January 02, 2017

A fresh-ish start.

Hi all, 

A forty-degree New Year, here in Athens, so far.  

i. Image.
Back cover, Winter in New England, promo pamphlet for the Boston & Maine Railroad, 1923 (via Harvard's The Shelf blog). Must be the Bretton Woods Hotel, in the background there? Missing those mountains this winter. 

ii. Things I wrote, published since last we spoke. Five of the ten funnest digital history sites I browsed in 2016. (More to come, tomorrow or Weds.) And: I bought a chest freezer and stocked it from bottom to top. Here's what's in it

iii. The blog Nursing Clio reviewed my book, and Laura Ansley interviewed me about it

iv. Year in review. My writing year in 2016 felt a bit like a splintered-up mess, fragmented by what happened in early November, which has frankly left me wondering whether some of the ways I've been writing about history are still worth pursuing. The "look, isn't this [piece of ephemera] [story] [person's life] interesting" mode feels like it might be dead. But easy historical parallels and consolations are (as I have banged on about ad nauseam) simple and odious. Add to this the fact that I'm about to go on maternity leave, and I feel somewhat at a loss for working direction in 2017. (See section v., "Resolutions," below.) 

That said, this year:  I published a piece of what you might call popular historiography, on the new history of Native American slavery, the success of which I will always and forever point to as proof that non-academic readers do enjoy reading about historical argument. My colleague Andrew Kahn and I did this data project about the gender of history-book writers and subjects, which was very satisfying to see come together. I wrote a few reviews and Q&As—about the movie The Witch, about Hamilton—that felt like good, critical, interesting integrations of historical research with analysis of popular culture. I wrote a few newsy things pretty fast—a piece about Andrew Jackson's adopted son Lyncoya; another wondering whether gun control could ever have its own Uncle Tom's Cabin; a third about Yale's Renaming Committee—that I was happy with, and happy to have been able to turn in relatively quickly. I wrote three pieces that were more personal and domestic than my norm—on fridge organization, holiday calendars, and freezer-stocking—and enjoyed it. I finally wrote about prepper fiction, which I'd been meaning to do for years (just in time, too, since Nov. 8 has left me never wanting to read another thing about a fictional apocalypse). With another subgroup of pieces—about some Bill O'Reilly foolishnessabout Hillary's ambition and health, and about the boyishness of Donald TrumpI tried my hand at giving some American Studies-style, cultural-historical depth to contemporary politics. Finally, I had fun launching and running Slate's daily newsletter The Angle: a great new part of my job that gives me a work-sanctioned excuse to read more of my colleagues' writing.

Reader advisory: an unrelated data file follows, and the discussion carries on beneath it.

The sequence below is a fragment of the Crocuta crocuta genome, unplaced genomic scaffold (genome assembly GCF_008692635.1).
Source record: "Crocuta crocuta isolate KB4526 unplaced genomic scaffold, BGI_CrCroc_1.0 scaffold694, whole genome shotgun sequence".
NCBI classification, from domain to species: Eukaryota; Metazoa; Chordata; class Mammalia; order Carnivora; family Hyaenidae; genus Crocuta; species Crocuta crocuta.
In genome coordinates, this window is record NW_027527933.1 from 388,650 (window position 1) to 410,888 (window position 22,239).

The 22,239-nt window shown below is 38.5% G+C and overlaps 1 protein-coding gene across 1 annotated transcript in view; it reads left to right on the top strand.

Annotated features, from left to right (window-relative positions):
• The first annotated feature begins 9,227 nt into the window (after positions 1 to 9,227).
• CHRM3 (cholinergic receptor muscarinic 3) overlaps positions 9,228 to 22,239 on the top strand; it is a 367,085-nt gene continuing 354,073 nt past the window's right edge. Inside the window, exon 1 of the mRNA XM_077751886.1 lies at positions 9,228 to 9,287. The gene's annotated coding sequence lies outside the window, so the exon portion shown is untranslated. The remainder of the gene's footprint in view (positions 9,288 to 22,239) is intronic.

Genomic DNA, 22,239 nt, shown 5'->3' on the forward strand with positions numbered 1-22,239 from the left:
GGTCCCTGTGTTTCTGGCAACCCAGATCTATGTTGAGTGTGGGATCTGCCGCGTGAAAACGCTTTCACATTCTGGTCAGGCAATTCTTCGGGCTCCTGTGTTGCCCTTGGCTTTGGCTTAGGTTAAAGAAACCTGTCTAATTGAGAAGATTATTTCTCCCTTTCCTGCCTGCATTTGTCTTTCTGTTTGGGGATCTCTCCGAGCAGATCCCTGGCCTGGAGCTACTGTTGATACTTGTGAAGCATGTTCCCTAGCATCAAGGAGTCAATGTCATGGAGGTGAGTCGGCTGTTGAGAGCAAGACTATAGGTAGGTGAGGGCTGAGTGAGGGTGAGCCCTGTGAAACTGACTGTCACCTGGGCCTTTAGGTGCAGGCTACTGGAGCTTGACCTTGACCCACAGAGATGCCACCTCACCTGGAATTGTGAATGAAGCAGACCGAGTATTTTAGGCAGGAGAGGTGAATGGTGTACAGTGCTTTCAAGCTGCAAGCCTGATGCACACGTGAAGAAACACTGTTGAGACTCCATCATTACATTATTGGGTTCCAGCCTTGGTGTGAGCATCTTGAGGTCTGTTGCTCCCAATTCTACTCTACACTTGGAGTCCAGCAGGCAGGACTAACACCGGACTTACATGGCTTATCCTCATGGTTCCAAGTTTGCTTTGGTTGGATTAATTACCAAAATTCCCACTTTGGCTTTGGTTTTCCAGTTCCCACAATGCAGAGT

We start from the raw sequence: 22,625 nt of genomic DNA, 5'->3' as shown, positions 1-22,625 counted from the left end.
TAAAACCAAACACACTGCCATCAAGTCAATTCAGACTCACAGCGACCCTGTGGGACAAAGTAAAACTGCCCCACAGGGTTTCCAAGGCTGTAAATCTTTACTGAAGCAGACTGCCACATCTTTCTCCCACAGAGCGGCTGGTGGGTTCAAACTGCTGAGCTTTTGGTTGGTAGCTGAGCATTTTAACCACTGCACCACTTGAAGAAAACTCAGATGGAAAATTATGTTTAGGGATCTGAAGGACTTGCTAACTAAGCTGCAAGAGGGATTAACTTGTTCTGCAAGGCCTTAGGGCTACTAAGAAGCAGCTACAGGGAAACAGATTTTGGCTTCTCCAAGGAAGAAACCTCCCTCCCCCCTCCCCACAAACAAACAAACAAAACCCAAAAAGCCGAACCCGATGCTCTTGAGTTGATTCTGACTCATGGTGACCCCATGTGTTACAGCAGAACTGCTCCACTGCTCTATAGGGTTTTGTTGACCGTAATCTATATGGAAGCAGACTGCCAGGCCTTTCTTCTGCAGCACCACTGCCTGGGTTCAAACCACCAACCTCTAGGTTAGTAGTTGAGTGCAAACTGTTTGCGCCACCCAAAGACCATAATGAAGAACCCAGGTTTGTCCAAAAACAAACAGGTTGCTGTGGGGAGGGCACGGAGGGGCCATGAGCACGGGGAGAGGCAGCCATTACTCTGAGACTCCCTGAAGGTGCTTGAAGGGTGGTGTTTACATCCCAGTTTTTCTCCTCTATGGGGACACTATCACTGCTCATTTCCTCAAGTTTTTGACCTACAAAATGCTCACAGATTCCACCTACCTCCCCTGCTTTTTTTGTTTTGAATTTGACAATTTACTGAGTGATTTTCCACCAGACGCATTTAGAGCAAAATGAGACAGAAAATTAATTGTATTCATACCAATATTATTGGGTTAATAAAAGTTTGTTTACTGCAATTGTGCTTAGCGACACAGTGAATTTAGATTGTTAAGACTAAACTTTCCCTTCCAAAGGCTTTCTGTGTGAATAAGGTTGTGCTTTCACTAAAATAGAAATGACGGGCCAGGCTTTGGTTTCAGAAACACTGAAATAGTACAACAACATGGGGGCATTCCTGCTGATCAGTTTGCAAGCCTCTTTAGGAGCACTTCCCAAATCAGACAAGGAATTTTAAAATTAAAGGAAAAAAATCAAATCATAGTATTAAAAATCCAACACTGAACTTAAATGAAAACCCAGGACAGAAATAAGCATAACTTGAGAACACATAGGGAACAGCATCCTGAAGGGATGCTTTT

Actually, I feel better now. Thanks, Year in Review! 

iv. Resolutions. How can a person who is two weeks, give or take, from becoming a parent make any resolutions at all? I have a pile of ideas for things I could do during maternity leave—everything from "finally update my iMac's OS" to "process personal archive" to "write book proposal"—but what will the baby be like? How will I feel? Everyone says "You can't imagine how it will change you," and I wonder what that will mean. Will these books I've started to receive that will be published in Spring 2017 even appetize? I just got a few good-looking ones the other day: galleys for American Girls in Red Russia: Chasing the Soviet Dream, by one of my dissertation supervisors, Julia Mickenberg, and a review copy of Anya Zilberstein's A Temperate Empire: Making Climate Change in Early AmericaBut when the baby is real, will these books start to look as unappealing as coffee did back in the bad old morning-sickness days? 

Those are personal goals and habits, but then there are the external resolutions—what I want to do in the world, in this year of what I hope will be recovery and retrenchment and strengthening. I am of the "time to get local" school; I think some of the best moves we can make in the years of Trump will be to get to know people in our communities better, to run for office, to have more in-person conversations. Will being parents make this easier or harder for us to do? I just can't picture it. 

I guess I need to adopt Virginia's resolution no. 1: "To have none. Not to be tied." At least for a little while. 

Happy untying, or tying, whichever you prefer,

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